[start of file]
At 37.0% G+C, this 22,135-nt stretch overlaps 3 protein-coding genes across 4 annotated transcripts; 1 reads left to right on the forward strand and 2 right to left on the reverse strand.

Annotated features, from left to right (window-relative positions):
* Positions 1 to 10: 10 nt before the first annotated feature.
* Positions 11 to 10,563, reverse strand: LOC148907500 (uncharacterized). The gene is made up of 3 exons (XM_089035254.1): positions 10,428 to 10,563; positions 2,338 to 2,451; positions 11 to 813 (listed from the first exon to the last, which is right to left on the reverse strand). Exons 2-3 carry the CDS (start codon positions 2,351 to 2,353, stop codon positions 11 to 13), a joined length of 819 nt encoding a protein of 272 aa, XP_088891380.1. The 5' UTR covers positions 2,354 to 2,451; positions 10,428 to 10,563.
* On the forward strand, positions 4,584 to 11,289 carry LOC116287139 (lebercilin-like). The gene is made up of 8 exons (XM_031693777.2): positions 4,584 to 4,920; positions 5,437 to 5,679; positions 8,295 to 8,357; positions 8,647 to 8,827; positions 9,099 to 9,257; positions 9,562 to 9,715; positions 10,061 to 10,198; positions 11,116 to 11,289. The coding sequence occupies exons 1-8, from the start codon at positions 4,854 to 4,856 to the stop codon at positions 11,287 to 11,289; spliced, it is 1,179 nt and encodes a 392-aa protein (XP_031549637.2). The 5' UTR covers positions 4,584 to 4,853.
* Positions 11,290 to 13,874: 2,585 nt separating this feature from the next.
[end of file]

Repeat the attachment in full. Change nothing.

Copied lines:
At 37.0% G+C, this 22,135-nt stretch overlaps 3 protein-coding genes across 4 annotated transcripts; 1 reads left to right on the forward strand and 2 right to left on the reverse strand.

Annotated features, from left to right (window-relative positions):
* Positions 1 to 10: 10 nt before the first annotated feature.
* Positions 11 to 10,563, reverse strand: LOC148907500 (uncharacterized). The gene is made up of 3 exons (XM_089035254.1): positions 10,428 to 10,563; positions 2,338 to 2,451; positions 11 to 813 (listed from the first exon to the last, which is right to left on the reverse strand). Exons 2-3 carry the CDS (start codon positions 2,351 to 2,353, stop codon positions 11 to 13), a joined length of 819 nt encoding a protein of 272 aa, XP_088891380.1. The 5' UTR covers positions 2,354 to 2,451; positions 10,428 to 10,563.
* On the forward strand, positions 4,584 to 11,289 carry LOC116287139 (lebercilin-like). The gene is made up of 8 exons (XM_031693777.2): positions 4,584 to 4,920; positions 5,437 to 5,679; positions 8,295 to 8,357; positions 8,647 to 8,827; positions 9,099 to 9,257; positions 9,562 to 9,715; positions 10,061 to 10,198; positions 11,116 to 11,289. The coding sequence occupies exons 1-8, from the start codon at positions 4,854 to 4,856 to the stop codon at positions 11,287 to 11,289; spliced, it is 1,179 nt and encodes a 392-aa protein (XP_031549637.2). The 5' UTR covers positions 4,584 to 4,853.
* Positions 11,290 to 13,874: 2,585 nt separating this feature from the next.